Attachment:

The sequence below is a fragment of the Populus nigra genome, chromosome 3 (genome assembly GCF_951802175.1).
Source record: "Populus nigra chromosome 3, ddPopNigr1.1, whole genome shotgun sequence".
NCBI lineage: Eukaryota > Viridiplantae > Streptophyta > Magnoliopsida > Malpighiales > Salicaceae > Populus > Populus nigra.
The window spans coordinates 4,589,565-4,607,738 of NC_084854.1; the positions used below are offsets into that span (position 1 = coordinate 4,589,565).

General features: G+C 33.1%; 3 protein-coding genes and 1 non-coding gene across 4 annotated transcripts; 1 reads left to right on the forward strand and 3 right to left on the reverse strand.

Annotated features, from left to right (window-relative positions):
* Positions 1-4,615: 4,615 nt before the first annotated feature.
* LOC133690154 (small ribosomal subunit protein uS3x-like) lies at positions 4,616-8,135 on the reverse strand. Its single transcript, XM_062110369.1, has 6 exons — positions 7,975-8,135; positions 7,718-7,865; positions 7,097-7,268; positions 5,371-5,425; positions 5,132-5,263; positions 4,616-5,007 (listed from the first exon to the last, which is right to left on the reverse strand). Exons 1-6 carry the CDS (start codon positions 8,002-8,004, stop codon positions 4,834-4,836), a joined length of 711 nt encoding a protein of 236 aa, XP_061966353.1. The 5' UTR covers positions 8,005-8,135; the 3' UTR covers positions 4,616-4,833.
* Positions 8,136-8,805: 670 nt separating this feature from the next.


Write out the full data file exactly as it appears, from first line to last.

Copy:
The sequence below is a fragment of the Populus nigra genome, chromosome 3 (genome assembly GCF_951802175.1).
Source record: "Populus nigra chromosome 3, ddPopNigr1.1, whole genome shotgun sequence".
NCBI lineage: Eukaryota > Viridiplantae > Streptophyta > Magnoliopsida > Malpighiales > Salicaceae > Populus > Populus nigra.
The window spans coordinates 4,589,565-4,607,738 of NC_084854.1; the positions used below are offsets into that span (position 1 = coordinate 4,589,565).

General features: G+C 33.1%; 3 protein-coding genes and 1 non-coding gene across 4 annotated transcripts; 1 reads left to right on the forward strand and 3 right to left on the reverse strand.

Annotated features, from left to right (window-relative positions):
* Positions 1-4,615: 4,615 nt before the first annotated feature.
* LOC133690154 (small ribosomal subunit protein uS3x-like) lies at positions 4,616-8,135 on the reverse strand. Its single transcript, XM_062110369.1, has 6 exons — positions 7,975-8,135; positions 7,718-7,865; positions 7,097-7,268; positions 5,371-5,425; positions 5,132-5,263; positions 4,616-5,007 (listed from the first exon to the last, which is right to left on the reverse strand). Exons 1-6 carry the CDS (start codon positions 8,002-8,004, stop codon positions 4,834-4,836), a joined length of 711 nt encoding a protein of 236 aa, XP_061966353.1. The 5' UTR covers positions 8,005-8,135; the 3' UTR covers positions 4,616-4,833.
* Positions 8,136-8,805: 670 nt separating this feature from the next.